Mark's smile grew. He wondered if she knew exactly how true her words really were.
Mark put the last of the groceries away. He'd gotten the number from Millie when he helped her bring her bags into the house. He'd also gotten a helping of chocolate chip cookies that she'd made just that morning, and he stacked them now onto a plate and carried them into the den, setting them in front of the judge.
"Oooh, cookies!" Hardcastle exclaimed delightedly as he grabbed one off the top. "Where'd they come from?"
"Millie," Mark said innocently.
"She sent us some, huh? That was nice of her."
Mark popped a cookie into his mouth, neither confirming nor denying the judge's assumption. He didn't want to lie to this man, so avoidance was the best option. There was really nothing to be gained by revealing Millie's secret – it would only serve to make Hardcastle uncomfortable about what he felt during that dark time. Mark knew that, and he had no desire to force the man into facing things he wasn't ready yet to deal with.
Truth was a funny thing. Sometimes it was obvious enough on its own – it didn't need words to make it any more real.
Mark figured they both knew a bit about that.
"So, how's she doing?" Hardcastle asked, then scowled. "No milk?"
This, Mark could answer honestly. "She's doing great, Judge. She's happy."
"Well, that's good." He rose, grabbing the plate of cookies. "I'm goin' to the kitchen for some milk." He reached back with his free hand, snagging a manila folder off the desk and handing it to McCormick. "Take a look at this file, wouldja? There's been a rash of burglaries at this chain of stores lately, and I'm thinking we need to look into it."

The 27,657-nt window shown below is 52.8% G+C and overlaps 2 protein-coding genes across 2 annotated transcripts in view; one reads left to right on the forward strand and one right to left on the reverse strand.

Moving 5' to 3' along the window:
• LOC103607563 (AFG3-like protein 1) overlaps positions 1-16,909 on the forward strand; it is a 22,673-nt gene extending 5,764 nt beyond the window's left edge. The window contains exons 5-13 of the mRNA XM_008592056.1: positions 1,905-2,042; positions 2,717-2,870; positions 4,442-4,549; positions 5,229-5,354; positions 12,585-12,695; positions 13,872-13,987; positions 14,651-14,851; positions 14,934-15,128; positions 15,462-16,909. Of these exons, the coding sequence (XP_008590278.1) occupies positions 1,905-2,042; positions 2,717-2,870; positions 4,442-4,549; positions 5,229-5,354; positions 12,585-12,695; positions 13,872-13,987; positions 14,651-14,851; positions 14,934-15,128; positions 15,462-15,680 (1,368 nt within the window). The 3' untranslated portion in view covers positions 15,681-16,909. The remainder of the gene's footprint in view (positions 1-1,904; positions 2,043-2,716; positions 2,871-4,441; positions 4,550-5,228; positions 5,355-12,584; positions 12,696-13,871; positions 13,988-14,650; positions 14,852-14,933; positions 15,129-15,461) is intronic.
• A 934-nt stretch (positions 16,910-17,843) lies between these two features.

Mark kept his surprise hidden as he opened the file to the first page, glancing at the information. He arched an eyebrow. "'Delectable Doughnut' shops? You're kidding, right? What, is somebody stealing all the Boston Cremes?"
"I don't know, I just got the file," Hardcastle grumbled. "Frank asked us to look into it."
"Of course he did," Mark nodded in affirmation. "I'm sure that cops everywhere are in a state of panic. We could have total anarchy on our hands at any moment. Riots breaking out and no one to wield the billy club."
"Knock it off, wise-guy. We've got work to do." The judge headed up the steps and down the hallway towards the kitchen.
Mark shook his head and rolled his eyes, following his friend. "Whatever you say, Kemosabe. I'll be right behind you all the way." He glanced at the file in his hand, suddenly hopeful.
"Hey – do you think we'll have to sample the evidence?"